Head of State by Andrew Marr
I normally despise and resent novels written by celebrities. They glide to the top of bestselling charts propelled more by the glamour of their authors’ red-carpet-ready shoes than by the merit of their content. The plotting is generally flimsy, characterisation two-dimensional and language lack-lustre. Unfortunately, by the time you discover that the celebrity DIY man can’t write an articulate sentence, or that the retired children’s TV presenter is still at key stage three, it’s too late because you’ve bought the book.
I am envious, of course. While my manuscript languishes on the bottom of prospective agents’ to-flick-through-and-reject’ piles, theirs is eagerly accepted with barely a glance based on the marketing power of the name on the cover sheet.
But I have had to eat my words with Head of State. Andrew Marr’s prose is as luscious as a Thornton’s Truffle - the expensive kind; it is cloying and unctuous in the mouth, and makes you dribble with pleasure. His characters are large and memorably drawn, just the right side of grotesque, although there are a lot of them to assimilate. His plotting is as convoluted as a knitting pattern for an Aran jumper, swooping backwards and forwards in time, leaping from one point of view to another. And throughout, Marr’s dry, slightly cynical voice is clearly audible. If Audible are contemplating this book, they MUST get the author to read it; no-one else could possibly do.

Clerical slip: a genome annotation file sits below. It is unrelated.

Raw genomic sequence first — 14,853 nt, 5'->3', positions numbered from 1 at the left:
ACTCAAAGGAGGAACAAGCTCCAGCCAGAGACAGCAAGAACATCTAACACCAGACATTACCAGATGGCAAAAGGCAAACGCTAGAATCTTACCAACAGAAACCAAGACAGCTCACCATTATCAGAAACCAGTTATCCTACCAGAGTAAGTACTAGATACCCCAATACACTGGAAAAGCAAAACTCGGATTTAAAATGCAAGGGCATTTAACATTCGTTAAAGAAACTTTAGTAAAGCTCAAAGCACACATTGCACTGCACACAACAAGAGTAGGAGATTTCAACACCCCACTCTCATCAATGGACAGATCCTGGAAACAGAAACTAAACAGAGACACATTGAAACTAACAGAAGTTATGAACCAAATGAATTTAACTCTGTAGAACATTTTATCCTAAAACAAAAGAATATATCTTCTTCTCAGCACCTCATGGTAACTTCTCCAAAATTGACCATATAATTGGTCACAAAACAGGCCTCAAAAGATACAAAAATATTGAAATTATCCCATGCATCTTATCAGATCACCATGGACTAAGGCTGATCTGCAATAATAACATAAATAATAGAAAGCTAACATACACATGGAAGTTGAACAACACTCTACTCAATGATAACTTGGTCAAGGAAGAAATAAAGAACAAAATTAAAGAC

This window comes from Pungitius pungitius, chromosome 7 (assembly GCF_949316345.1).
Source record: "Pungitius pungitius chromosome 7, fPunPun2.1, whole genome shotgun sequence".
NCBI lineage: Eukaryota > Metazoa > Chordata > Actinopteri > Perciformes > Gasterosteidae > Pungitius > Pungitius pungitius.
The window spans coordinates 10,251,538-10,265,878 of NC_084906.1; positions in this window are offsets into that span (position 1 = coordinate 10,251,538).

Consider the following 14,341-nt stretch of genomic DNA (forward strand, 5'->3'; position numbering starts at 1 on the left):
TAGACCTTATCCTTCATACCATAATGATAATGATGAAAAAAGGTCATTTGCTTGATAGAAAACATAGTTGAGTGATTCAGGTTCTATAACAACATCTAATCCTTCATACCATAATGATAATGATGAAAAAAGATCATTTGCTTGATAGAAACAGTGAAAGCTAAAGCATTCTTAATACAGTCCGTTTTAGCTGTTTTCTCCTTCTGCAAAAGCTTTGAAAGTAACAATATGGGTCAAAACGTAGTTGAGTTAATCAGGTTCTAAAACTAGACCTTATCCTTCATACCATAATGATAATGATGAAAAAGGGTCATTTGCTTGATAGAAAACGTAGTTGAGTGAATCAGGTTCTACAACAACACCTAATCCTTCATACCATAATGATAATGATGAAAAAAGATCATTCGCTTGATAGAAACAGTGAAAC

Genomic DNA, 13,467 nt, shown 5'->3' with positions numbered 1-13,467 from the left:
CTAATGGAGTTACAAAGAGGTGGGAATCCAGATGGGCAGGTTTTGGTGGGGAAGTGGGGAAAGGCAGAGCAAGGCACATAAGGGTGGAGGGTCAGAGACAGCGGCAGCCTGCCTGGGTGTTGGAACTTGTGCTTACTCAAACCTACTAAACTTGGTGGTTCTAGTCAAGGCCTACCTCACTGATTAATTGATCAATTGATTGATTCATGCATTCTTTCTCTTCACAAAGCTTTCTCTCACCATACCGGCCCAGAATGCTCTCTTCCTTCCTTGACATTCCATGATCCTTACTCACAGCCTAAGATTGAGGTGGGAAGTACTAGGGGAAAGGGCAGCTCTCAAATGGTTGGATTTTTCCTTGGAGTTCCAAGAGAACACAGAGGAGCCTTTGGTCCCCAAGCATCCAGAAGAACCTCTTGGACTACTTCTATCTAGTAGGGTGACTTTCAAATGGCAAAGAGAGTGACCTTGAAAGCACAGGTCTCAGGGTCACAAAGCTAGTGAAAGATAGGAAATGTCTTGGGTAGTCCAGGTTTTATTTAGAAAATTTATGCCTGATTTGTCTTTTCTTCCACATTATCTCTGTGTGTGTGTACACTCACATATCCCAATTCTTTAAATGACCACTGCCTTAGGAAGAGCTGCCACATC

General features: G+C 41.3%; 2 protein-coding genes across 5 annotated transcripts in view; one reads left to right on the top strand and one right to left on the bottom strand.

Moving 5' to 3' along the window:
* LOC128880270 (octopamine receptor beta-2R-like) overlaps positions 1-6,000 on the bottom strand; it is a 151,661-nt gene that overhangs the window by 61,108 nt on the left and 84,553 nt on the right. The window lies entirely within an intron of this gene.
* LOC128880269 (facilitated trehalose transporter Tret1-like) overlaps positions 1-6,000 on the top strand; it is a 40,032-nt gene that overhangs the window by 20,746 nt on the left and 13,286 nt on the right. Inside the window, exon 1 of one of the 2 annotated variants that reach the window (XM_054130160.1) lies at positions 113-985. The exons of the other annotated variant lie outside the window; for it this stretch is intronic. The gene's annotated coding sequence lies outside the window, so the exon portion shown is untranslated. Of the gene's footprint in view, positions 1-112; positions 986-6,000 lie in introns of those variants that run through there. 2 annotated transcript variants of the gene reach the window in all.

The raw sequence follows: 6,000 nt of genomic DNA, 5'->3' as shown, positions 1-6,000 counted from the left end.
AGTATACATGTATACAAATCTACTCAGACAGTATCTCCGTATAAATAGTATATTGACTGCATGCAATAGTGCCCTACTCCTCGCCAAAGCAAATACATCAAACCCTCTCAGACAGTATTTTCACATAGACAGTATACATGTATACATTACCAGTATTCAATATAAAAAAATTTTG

The story is intriguingly peppered with details about the behind-the-scenes of government and politics; bizarre and hard to believe and yet, I am sure, dangerously close to the truth. Marr has taken Jane Austen’s advice - to write about what we know - to heart. His years as a political journalist loitering in lobbies and eavesdropping in restaurants are brought to good account. The plot owes more to Tom Sharpe than to Tom Clancy, but is none to worse for that.
This book is current, enlightening and entertaining.